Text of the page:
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On MySQL, how can I perform a case-sensitive string comparison?


I have a function that returns five mixed-case characters. If I run a query on this string, the value will be returned regardless of case.

What is the best way to make MySQL string queries case-sensitive?

Asked by StevenB

Solution #1

The good news is that creating a case-sensitive query is simple:

SELECT *  FROM `table` WHERE BINARY `column` = 'value'

Answered by Craig White

Solution #2

col_name COLLATE latin1_general_cs LIKE 'a%'
col_name LIKE 'a%' COLLATE latin1_general_cs
col_name COLLATE latin1_bin LIKE 'a%'
col_name LIKE 'a%' COLLATE latin1_bin

Answered by drudge

Solution #3

Craig White’s answer includes a significant performance penalty.

SELECT *  FROM `table` WHERE BINARY `column` = 'value'

It doesn’t use indexes because it doesn’t use them. So, either you need to alter the table collation as described here:, or you need to modify the table collation as described here:


The simplest solution is to use a BINARY of value.

SELECT *  FROM `table` WHERE `column` = BINARY 'value'


mysql> EXPLAIN SELECT * FROM temp1 WHERE BINARY col1 = "ABC" AND col2 = "DEF" ;
| id | select_type | table  | type | possible_keys | key  | key_len | ref  | rows   | Extra       |
|  1 | SIMPLE      | temp1  | ALL  | NULL          | NULL | NULL    | NULL | 190543 | Using where |


mysql> EXPLAIN SELECT * FROM temp1 WHERE col1 = BINARY "ABC" AND col2 = "DEF" ;
| id | select_type | table | type  | possible_keys | key           | key_len | ref  | rows | Extra                              |
|  1 | SIMPLE      | temp1 | range | col1_2e9e898e | col1_2e9e898e | 93      | NULL |    2 | Using index condition; Using where |
enter code here

1 row is included in the collection (0.00 sec)

Answered by Nitesh

Solution #4

You might wish to use LIKE or LIKE BINARY instead of the = operator.

// this returns 1 (true)
select 'A' like 'a'

// this returns 0 (false)
select 'A' like binary 'a'

select * from user where username like binary 'a'

It will accept ‘a’ rather than ‘A’ in its conditions.

Answered by insoftservice

Solution #5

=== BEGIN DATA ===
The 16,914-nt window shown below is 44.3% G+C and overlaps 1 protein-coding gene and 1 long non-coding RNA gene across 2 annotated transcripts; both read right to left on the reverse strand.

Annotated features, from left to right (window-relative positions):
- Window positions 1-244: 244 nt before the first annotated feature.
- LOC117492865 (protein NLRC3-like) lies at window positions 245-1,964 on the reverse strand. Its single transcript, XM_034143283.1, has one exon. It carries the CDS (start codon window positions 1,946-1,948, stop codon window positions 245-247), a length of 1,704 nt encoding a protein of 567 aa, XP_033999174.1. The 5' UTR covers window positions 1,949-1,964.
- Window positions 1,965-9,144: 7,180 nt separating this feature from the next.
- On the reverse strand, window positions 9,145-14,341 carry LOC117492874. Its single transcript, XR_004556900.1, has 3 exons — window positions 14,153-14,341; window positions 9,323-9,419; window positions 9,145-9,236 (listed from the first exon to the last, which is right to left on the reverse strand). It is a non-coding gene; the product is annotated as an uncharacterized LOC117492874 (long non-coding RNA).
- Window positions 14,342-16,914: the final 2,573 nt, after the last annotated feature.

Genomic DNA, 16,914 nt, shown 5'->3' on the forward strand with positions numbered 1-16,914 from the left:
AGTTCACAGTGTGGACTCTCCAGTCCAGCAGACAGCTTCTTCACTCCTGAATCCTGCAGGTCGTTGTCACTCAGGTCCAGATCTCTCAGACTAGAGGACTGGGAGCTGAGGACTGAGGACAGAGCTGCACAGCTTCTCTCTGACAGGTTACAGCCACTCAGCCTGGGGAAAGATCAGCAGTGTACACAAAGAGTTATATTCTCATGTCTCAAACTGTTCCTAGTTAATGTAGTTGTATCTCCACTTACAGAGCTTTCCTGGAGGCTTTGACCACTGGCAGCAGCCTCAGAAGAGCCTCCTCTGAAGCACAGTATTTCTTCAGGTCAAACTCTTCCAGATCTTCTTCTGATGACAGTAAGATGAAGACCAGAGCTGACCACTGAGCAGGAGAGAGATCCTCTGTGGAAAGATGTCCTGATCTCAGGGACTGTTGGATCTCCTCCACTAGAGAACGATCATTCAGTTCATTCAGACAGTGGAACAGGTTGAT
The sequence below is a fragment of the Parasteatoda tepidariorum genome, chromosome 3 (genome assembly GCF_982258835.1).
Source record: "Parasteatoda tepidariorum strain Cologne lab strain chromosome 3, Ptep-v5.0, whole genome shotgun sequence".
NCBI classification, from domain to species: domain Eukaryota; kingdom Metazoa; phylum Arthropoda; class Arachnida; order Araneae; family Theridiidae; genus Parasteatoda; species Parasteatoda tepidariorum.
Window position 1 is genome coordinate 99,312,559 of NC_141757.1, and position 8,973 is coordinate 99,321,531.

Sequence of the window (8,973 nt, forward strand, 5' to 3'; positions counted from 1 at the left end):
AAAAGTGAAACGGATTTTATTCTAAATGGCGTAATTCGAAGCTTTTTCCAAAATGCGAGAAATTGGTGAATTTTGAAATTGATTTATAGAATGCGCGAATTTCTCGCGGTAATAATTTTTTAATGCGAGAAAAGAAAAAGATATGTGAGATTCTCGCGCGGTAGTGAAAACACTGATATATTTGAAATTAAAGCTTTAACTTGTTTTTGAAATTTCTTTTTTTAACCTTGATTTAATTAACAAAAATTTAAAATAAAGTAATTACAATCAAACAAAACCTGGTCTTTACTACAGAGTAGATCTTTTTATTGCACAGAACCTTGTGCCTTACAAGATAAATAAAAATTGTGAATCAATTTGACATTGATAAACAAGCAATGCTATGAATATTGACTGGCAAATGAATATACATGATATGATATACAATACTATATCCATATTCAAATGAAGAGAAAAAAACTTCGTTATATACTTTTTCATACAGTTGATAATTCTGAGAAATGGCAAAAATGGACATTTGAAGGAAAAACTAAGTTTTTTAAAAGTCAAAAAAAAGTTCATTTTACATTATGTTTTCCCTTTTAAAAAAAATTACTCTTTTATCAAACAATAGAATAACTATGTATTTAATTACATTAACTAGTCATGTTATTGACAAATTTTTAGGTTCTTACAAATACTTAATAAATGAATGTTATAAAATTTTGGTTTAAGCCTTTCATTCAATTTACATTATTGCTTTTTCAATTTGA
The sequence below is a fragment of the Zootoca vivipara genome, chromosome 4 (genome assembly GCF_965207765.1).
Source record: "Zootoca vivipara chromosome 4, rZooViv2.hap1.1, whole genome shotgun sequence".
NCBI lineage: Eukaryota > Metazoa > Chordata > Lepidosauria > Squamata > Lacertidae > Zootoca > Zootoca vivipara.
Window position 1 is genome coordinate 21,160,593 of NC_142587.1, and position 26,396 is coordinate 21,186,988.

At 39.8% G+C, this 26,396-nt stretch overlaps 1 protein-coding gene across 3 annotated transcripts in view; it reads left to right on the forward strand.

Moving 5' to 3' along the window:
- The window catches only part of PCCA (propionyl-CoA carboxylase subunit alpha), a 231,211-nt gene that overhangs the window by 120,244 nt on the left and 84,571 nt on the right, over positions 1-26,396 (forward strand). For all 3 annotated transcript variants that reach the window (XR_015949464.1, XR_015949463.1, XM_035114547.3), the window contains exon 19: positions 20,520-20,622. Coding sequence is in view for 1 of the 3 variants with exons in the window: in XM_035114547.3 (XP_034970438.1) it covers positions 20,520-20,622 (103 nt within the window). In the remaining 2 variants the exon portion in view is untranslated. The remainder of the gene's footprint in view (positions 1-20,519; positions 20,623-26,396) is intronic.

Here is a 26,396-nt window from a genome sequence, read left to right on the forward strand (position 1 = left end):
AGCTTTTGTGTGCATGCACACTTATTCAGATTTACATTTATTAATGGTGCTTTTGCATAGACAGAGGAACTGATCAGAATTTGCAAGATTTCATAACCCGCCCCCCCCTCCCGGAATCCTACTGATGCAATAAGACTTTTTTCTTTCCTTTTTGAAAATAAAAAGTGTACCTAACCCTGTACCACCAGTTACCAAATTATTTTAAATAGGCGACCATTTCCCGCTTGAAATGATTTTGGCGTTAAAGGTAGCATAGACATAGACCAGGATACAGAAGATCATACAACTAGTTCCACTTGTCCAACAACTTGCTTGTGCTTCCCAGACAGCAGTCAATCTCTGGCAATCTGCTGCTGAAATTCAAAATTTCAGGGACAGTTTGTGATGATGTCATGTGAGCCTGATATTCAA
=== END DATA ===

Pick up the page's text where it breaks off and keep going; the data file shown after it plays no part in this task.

The most accurate way to execute a case-sensitive string comparison without modifying the collation of the query column is to specifically define a character set and collation for the value being compared to.

select * from `table` where `column` = convert('value' using utf8mb4) collate utf8mb4_bin;

The binary operator is not recommended because it compares the encoded strings’ real bytes. When the actual bytes of two strings encoded using different character sets are compared, they may not be equivalent. For example, if your column uses the latin1 character set and your server/session character set is utf8mb4, when you compare the column to a string having an accent like ‘café,’ it will not match rows containing that same string! This is due to the fact that in latin1, é is represented by the byte 0xE9, whereas in utf8, it is represented by two bytes: 0xC3A9.

The character set must be compatible with the collations. If your server or session is set to use the latin1 character set, you must use collate latin1 bin; if it is set to use the utf8mb4 character set, you must use collate utf8mb4 bin. As a result, the most reliable option is to translate the value to the most flexible character set possible and then utilize the binary collation for that character set.

When you apply a converting function to a column before comparing it, the query engine is prevented from using an index for that column if one exists, which can significantly slow down your query. As a result, wherever possible, it is always preferable to change the value. When a comparison is made between two string values and one of them has an explicitly defined collation, the query engine will apply the explicit collation to both values.

It’s worth noting that for columns with a _ci collation (which is usually the default), MySql is not only case insensitive, but also accent insensitive. This means that ‘é’ is the same as ‘e’. String comparisons are accent and case sensitive when using a binary collation (or the binary operator).

In MySql, utf8 is an alias for utf8mb3, which has been deprecated in recent versions because it does not support 4 byte characters (which is necessary for encoding strings like ). The utf8mb4 charset should be used with MySql if you want to use UTF8 character encoding.

Answered by Paul Wheeler

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